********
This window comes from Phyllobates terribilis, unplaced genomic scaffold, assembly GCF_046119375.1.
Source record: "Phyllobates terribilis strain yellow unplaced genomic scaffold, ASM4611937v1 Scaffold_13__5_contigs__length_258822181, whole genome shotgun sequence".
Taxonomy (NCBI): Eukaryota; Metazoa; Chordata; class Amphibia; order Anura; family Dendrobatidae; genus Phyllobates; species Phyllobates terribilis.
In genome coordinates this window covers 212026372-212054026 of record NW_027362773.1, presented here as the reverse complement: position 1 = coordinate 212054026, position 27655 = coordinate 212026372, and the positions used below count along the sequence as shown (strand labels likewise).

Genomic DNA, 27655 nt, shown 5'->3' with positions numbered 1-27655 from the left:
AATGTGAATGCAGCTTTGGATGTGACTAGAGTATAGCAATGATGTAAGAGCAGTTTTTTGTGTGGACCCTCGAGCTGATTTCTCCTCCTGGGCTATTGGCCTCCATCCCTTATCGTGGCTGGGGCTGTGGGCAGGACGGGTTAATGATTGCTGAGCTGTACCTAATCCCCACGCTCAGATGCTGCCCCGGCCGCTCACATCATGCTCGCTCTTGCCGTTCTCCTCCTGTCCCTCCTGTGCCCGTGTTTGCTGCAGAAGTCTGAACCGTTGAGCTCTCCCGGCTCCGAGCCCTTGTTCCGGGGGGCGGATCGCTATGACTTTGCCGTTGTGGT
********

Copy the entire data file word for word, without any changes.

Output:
This window comes from Phyllobates terribilis, unplaced genomic scaffold, assembly GCF_046119375.1.
Source record: "Phyllobates terribilis strain yellow unplaced genomic scaffold, ASM4611937v1 Scaffold_13__5_contigs__length_258822181, whole genome shotgun sequence".
Taxonomy (NCBI): Eukaryota; Metazoa; Chordata; class Amphibia; order Anura; family Dendrobatidae; genus Phyllobates; species Phyllobates terribilis.
In genome coordinates this window covers 212026372-212054026 of record NW_027362773.1, presented here as the reverse complement: position 1 = coordinate 212054026, position 27655 = coordinate 212026372, and the positions used below count along the sequence as shown (strand labels likewise).

Genomic DNA, 27655 nt, shown 5'->3' with positions numbered 1-27655 from the left:
AATGTGAATGCAGCTTTGGATGTGACTAGAGTATAGCAATGATGTAAGAGCAGTTTTTTGTGTGGACCCTCGAGCTGATTTCTCCTCCTGGGCTATTGGCCTCCATCCCTTATCGTGGCTGGGGCTGTGGGCAGGACGGGTTAATGATTGCTGAGCTGTACCTAATCCCCACGCTCAGATGCTGCCCCGGCCGCTCACATCATGCTCGCTCTTGCCGTTCTCCTCCTGTCCCTCCTGTGCCCGTGTTTGCTGCAGAAGTCTGAACCGTTGAGCTCTCCCGGCTCCGAGCCCTTGTTCCGGGGGGCGGATCGCTATGACTTTGCCGTTGTGGT